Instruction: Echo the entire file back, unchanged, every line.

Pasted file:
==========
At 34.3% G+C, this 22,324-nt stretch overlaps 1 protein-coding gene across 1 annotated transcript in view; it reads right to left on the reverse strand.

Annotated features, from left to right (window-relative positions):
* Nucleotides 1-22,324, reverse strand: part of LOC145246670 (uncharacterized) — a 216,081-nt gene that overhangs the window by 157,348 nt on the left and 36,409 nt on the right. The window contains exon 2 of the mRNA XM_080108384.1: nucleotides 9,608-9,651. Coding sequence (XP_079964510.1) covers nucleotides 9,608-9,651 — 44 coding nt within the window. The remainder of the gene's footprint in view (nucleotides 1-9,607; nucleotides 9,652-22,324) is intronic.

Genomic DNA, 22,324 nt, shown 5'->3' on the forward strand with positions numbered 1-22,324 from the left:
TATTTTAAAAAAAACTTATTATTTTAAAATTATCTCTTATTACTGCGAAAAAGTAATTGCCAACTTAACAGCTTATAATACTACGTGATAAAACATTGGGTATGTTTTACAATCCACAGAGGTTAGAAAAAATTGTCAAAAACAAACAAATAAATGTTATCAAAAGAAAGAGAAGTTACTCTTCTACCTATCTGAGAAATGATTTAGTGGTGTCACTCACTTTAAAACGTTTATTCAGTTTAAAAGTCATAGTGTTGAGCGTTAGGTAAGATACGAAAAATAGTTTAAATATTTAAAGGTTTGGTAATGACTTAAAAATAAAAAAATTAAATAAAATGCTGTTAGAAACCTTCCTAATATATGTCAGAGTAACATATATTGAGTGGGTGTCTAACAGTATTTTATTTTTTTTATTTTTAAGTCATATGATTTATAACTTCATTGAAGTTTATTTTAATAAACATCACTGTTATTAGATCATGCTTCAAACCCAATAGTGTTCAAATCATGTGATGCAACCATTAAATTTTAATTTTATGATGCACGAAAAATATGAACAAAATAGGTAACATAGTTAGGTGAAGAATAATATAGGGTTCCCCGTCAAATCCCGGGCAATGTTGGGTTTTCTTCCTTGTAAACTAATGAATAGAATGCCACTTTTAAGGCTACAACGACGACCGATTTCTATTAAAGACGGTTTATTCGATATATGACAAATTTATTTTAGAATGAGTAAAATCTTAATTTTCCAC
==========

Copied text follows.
At 34.3% G+C, this 22,324-nt stretch overlaps 1 protein-coding gene across 1 annotated transcript in view; it reads right to left on the reverse strand.

Annotated features, from left to right (window-relative positions):
* Nucleotides 1-22,324, reverse strand: part of LOC145246670 (uncharacterized) — a 216,081-nt gene that overhangs the window by 157,348 nt on the left and 36,409 nt on the right. The window contains exon 2 of the mRNA XM_080108384.1: nucleotides 9,608-9,651. Coding sequence (XP_079964510.1) covers nucleotides 9,608-9,651 — 44 coding nt within the window. The remainder of the gene's footprint in view (nucleotides 1-9,607; nucleotides 9,652-22,324) is intronic.

Genomic DNA, 22,324 nt, shown 5'->3' on the forward strand with positions numbered 1-22,324 from the left:
TATTTTAAAAAAAACTTATTATTTTAAAATTATCTCTTATTACTGCGAAAAAGTAATTGCCAACTTAACAGCTTATAATACTACGTGATAAAACATTGGGTATGTTTTACAATCCACAGAGGTTAGAAAAAATTGTCAAAAACAAACAAATAAATGTTATCAAAAGAAAGAGAAGTTACTCTTCTACCTATCTGAGAAATGATTTAGTGGTGTCACTCACTTTAAAACGTTTATTCAGTTTAAAAGTCATAGTGTTGAGCGTTAGGTAAGATACGAAAAATAGTTTAAATATTTAAAGGTTTGGTAATGACTTAAAAATAAAAAAATTAAATAAAATGCTGTTAGAAACCTTCCTAATATATGTCAGAGTAACATATATTGAGTGGGTGTCTAACAGTATTTTATTTTTTTTATTTTTAAGTCATATGATTTATAACTTCATTGAAGTTTATTTTAATAAACATCACTGTTATTAGATCATGCTTCAAACCCAATAGTGTTCAAATCATGTGATGCAACCATTAAATTTTAATTTTATGATGCACGAAAAATATGAACAAAATAGGTAACATAGTTAGGTGAAGAATAATATAGGGTTCCCCGTCAAATCCCGGGCAATGTTGGGTTTTCTTCCTTGTAAACTAATGAATAGAATGCCACTTTTAAGGCTACAACGACGACCGATTTCTATTAAAGACGGTTTATTCGATATATGACAAATTTATTTTAGAATGAGTAAAATCTTAATTTTCCAC